“People often decry Los Angeles’ lack of an official center, a heart that feeds the arteries that run throughout its neighborhoods, but it is this lack of center that creates the opportunity for democratic process that is multi-ethnic, multi-cultural, multi-lingual, multi-faith, multi-historical, in essence multi-centered. It is not that the City of Los Angeles lacks heart but that it has many hearts, beating simultaneously and inexhaustibly.” – Pete Galindo
The Great Walls Unlimited: Neighborhood Pride Mural Program was conceived as a citywide extension of the Great Wall of Los Angeles. Begun in 1988, the program has since produced 105 murals in almost every ethnic community of Los Angeles. Over its fourteen-year history Great Walls Unlimited: Neighborhood Pride employed over 95 different established and emerging muralists from Los Angeles and around the country, trained hundreds of youth apprentices, collaborated with countless community based organizations, worked closely with the fifteen different Council Districts that make-up the city of Los Angeles, worked with minority owned businesses, scholars, and The City of Los Angeles Department of Cultural Affairs all to produce images that speak to the multi-ethnic communities that make up this city.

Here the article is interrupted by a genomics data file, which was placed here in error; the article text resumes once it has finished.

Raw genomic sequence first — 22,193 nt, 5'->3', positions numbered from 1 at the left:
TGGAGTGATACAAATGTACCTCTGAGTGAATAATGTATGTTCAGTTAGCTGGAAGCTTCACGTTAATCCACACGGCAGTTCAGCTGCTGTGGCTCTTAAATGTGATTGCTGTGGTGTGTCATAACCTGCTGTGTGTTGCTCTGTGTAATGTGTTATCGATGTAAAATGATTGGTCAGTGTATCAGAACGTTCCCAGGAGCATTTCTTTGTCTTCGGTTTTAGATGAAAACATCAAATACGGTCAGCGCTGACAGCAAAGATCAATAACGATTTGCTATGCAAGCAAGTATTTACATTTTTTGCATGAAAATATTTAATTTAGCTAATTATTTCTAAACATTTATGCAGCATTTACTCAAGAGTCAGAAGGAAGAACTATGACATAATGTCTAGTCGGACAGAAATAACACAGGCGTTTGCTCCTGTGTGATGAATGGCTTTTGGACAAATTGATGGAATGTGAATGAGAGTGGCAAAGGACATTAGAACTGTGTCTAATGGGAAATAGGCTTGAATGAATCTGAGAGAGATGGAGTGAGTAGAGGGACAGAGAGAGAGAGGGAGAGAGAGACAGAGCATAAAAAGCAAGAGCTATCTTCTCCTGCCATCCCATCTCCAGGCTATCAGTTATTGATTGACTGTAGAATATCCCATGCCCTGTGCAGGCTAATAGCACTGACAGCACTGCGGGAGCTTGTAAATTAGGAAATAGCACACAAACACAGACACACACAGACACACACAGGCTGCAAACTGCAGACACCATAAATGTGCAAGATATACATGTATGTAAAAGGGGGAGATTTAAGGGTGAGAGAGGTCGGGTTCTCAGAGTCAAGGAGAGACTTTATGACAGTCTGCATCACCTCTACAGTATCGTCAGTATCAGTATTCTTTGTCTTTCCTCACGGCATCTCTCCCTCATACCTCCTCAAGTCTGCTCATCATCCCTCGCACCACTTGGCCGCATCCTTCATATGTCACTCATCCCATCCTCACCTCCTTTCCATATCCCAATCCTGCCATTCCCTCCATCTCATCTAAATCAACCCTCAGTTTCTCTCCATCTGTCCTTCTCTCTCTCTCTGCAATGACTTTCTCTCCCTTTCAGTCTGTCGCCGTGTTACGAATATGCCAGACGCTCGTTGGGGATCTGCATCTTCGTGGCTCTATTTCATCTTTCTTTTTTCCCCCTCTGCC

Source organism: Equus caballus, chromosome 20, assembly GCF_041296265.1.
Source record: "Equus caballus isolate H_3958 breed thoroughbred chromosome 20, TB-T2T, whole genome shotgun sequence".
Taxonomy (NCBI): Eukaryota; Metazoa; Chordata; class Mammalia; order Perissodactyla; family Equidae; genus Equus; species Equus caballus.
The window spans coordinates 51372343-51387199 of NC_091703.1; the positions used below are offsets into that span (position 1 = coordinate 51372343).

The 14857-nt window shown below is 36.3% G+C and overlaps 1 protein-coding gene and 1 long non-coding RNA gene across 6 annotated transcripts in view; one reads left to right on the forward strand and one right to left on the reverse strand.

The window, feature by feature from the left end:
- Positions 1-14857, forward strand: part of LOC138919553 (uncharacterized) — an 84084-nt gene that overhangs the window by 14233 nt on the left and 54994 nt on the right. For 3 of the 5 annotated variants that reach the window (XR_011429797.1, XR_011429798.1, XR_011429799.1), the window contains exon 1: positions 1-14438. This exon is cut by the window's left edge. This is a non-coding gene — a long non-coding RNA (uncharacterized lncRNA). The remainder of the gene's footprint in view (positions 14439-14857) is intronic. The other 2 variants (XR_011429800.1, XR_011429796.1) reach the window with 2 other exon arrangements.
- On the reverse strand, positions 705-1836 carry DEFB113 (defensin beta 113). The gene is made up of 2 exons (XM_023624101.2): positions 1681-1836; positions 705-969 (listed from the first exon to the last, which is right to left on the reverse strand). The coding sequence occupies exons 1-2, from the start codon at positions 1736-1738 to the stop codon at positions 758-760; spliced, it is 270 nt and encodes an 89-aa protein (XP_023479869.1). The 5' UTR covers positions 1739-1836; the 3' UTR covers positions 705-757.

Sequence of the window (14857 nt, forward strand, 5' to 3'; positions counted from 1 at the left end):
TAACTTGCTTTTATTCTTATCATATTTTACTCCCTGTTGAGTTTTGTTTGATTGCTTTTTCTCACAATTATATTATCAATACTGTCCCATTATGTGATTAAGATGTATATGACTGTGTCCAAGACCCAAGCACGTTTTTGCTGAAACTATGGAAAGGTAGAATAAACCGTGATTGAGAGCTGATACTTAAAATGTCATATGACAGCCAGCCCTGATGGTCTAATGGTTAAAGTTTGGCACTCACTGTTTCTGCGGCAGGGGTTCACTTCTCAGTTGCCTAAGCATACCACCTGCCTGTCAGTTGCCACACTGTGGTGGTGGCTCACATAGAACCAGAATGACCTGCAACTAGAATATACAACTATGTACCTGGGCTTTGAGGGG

As the first program of its kind in the nation, Great Walls Unlimited: Neighborhood Pride has become one of the country’s most respected model mural programs setting a standard which has inspired other cities across the United States. Sadly, due to budget cuts and other issues outside of SPARC’s control, 2002 marked the final year of the Great Walls Unlimited: Neighborhood Pride program. In the final year fifteen new murals were completed, painting a colorful ending to the mural program that helped make Los Angeles the mural capital of the world. Today the Great Wall and Neighborhood Pride murals continue to be visited by members of the local communities and visitors from around the world. The murals have proven over time to be a valuable lens through which to see Los Angeles by residents, artists and social scientists alike. For scholars, these murals hold the visual keys that give the voice to those often not included in the traditional historical recordings.